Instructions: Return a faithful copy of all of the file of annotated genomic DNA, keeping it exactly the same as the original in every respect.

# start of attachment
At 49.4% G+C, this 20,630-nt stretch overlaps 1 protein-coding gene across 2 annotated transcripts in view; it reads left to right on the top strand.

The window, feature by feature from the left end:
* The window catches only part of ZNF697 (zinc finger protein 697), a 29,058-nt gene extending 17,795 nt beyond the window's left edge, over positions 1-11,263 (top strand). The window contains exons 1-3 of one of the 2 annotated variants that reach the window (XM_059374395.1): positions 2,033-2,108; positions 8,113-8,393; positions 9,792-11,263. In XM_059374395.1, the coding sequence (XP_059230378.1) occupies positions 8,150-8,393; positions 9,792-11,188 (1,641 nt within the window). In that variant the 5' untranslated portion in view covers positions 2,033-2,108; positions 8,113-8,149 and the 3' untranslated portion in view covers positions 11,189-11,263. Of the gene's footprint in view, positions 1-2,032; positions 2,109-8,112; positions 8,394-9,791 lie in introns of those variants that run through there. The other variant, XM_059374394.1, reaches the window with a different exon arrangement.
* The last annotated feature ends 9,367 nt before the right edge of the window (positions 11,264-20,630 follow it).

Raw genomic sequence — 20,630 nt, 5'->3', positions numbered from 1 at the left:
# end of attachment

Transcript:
At 49.4% G+C, this 20,630-nt stretch overlaps 1 protein-coding gene across 2 annotated transcripts in view; it reads left to right on the top strand.

The window, feature by feature from the left end:
* The window catches only part of ZNF697 (zinc finger protein 697), a 29,058-nt gene extending 17,795 nt beyond the window's left edge, over positions 1-11,263 (top strand). The window contains exons 1-3 of one of the 2 annotated variants that reach the window (XM_059374395.1): positions 2,033-2,108; positions 8,113-8,393; positions 9,792-11,263. In XM_059374395.1, the coding sequence (XP_059230378.1) occupies positions 8,150-8,393; positions 9,792-11,188 (1,641 nt within the window). In that variant the 5' untranslated portion in view covers positions 2,033-2,108; positions 8,113-8,149 and the 3' untranslated portion in view covers positions 11,189-11,263. Of the gene's footprint in view, positions 1-2,032; positions 2,109-8,112; positions 8,394-9,791 lie in introns of those variants that run through there. The other variant, XM_059374394.1, reaches the window with a different exon arrangement.
* The last annotated feature ends 9,367 nt before the right edge of the window (positions 11,264-20,630 follow it).

Raw genomic sequence — 20,630 nt, 5'->3', positions numbered from 1 at the left: